Fostering Rescued Dogs: An Exploratory Study of the Experiences of Foster Care Providers
University of Mount Union
Animals in the care of shelters and rescues frequently have health and behavioral challenges that must be addressed before they can be adopted. Volunteer foster providers perform an important service by bringing vulnerable animals into their homes to address their needs therefore making them better prepared for successful adoption. Despite their critical role in animal rescue, the experiences of volunteer foster providers have not been examined systematically. Given the difficulty recruiting and retaining these volunteers and the potential for them to experience negative outcomes such as compassion fatigue and secondary traumatic stress caused by performing care work with rescued animals, such research is necessary. Current and former foster providers (N = 85) completed an online survey of their perceptions of the positives and negatives of the experience and measures of psychological outcomes of care work. The findings show that fostering rescued dogs comes with a mix of positive and negative experiences. Further, the findings suggest the importance for rescues of being aware of the risk factors associated with compassion fatigue and protective factors predicting compassion satisfaction.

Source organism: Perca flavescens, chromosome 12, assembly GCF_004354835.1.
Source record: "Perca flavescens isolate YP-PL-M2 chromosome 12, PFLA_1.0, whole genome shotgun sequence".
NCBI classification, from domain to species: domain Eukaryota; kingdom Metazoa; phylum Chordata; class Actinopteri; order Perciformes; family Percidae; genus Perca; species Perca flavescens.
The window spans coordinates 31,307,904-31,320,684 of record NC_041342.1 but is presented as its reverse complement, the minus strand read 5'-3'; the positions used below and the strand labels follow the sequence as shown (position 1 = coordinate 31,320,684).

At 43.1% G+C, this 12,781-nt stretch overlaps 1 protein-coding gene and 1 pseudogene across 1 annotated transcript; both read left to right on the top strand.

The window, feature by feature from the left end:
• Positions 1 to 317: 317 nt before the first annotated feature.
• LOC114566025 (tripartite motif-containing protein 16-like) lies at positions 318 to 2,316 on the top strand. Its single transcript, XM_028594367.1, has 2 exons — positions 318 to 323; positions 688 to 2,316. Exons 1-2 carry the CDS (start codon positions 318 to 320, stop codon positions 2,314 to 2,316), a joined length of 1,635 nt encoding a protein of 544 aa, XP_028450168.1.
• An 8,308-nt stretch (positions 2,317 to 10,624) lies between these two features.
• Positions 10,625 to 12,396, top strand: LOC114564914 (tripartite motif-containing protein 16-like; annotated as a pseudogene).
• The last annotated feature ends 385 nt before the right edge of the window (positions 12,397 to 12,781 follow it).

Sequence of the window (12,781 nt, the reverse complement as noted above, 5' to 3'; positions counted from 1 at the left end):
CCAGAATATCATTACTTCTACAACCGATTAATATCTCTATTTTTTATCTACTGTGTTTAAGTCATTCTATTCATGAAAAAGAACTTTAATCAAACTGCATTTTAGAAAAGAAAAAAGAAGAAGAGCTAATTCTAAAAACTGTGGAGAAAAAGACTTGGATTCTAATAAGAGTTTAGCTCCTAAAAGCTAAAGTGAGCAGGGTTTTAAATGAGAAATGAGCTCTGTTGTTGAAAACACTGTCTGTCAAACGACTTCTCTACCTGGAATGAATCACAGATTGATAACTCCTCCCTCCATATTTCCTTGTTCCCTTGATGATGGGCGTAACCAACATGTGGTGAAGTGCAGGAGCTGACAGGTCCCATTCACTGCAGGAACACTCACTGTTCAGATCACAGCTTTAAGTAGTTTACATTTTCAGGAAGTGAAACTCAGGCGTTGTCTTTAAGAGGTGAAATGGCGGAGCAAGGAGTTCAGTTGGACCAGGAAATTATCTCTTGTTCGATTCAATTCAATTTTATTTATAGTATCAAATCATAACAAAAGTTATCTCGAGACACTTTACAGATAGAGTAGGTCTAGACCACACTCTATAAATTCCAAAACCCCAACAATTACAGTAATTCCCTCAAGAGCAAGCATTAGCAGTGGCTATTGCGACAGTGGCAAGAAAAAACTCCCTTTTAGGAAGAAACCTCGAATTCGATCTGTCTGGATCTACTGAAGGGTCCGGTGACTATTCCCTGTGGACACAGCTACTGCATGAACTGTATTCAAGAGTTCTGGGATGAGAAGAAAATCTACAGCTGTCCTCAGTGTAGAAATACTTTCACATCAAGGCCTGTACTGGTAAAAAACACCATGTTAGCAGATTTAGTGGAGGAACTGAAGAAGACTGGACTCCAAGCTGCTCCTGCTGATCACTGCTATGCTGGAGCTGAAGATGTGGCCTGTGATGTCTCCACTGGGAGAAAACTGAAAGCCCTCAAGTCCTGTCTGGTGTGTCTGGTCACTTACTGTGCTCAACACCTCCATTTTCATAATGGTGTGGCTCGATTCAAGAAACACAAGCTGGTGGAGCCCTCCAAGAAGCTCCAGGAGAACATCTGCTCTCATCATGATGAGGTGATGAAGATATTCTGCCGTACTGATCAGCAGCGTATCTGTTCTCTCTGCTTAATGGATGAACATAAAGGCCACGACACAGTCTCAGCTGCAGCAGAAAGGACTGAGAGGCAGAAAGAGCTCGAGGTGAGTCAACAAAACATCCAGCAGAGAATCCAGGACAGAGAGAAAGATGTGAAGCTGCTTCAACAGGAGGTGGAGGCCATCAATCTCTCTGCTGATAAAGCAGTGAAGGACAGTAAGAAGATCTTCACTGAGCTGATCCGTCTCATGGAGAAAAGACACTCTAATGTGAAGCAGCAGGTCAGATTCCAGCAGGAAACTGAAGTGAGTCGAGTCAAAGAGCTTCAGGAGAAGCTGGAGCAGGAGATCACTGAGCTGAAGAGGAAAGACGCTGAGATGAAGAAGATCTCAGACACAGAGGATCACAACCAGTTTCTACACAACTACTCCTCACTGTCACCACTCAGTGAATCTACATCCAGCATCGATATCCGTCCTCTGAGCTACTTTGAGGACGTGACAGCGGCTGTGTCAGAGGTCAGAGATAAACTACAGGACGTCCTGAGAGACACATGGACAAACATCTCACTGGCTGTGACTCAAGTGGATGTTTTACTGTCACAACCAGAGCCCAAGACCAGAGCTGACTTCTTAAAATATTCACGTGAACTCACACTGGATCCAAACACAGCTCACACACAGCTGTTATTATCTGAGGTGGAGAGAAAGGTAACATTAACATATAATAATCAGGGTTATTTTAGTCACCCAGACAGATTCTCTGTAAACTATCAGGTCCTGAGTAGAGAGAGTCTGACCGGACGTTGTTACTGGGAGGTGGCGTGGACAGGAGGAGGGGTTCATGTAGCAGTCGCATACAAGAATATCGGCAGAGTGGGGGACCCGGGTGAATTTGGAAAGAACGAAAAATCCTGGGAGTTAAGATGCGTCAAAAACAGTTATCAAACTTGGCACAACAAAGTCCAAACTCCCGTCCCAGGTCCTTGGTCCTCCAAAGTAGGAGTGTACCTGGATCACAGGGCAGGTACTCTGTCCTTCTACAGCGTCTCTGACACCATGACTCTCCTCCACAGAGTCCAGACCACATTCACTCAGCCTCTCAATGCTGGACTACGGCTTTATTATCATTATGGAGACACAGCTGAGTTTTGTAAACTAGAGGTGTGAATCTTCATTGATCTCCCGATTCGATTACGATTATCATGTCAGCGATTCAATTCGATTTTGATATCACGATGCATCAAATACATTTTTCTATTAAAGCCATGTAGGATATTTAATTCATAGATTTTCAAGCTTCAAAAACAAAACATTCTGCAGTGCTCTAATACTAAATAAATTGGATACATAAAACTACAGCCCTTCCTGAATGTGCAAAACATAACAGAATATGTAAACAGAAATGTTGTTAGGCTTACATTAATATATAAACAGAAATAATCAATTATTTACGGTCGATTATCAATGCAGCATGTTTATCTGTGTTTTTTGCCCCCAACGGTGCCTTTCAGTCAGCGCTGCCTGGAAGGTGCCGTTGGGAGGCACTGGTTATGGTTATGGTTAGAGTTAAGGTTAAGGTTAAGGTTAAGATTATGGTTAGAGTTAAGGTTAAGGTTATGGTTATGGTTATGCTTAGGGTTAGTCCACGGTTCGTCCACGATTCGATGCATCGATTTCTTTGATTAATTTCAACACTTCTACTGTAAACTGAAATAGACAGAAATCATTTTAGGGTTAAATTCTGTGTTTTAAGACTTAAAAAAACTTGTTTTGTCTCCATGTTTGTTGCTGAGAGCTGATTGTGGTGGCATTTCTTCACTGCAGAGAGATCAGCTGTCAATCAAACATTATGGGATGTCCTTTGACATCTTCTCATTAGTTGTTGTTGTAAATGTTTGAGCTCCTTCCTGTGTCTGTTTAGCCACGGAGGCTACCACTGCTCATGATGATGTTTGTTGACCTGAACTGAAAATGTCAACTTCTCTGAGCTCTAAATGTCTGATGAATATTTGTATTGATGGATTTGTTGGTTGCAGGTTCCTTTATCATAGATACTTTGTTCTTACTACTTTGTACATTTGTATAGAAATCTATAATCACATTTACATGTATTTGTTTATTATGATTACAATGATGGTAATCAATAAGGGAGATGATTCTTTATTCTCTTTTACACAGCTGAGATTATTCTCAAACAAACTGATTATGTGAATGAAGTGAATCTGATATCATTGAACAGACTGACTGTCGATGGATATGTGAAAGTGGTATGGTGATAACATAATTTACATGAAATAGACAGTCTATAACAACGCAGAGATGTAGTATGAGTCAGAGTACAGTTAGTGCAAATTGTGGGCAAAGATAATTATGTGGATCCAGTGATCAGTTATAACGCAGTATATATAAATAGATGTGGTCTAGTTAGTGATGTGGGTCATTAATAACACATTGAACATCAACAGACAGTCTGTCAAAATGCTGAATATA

Keywords: pet adoption, pet rescue, human-animal interaction, dog rescuedog rescue, human-animal interaction, pet adoption, pet rescue
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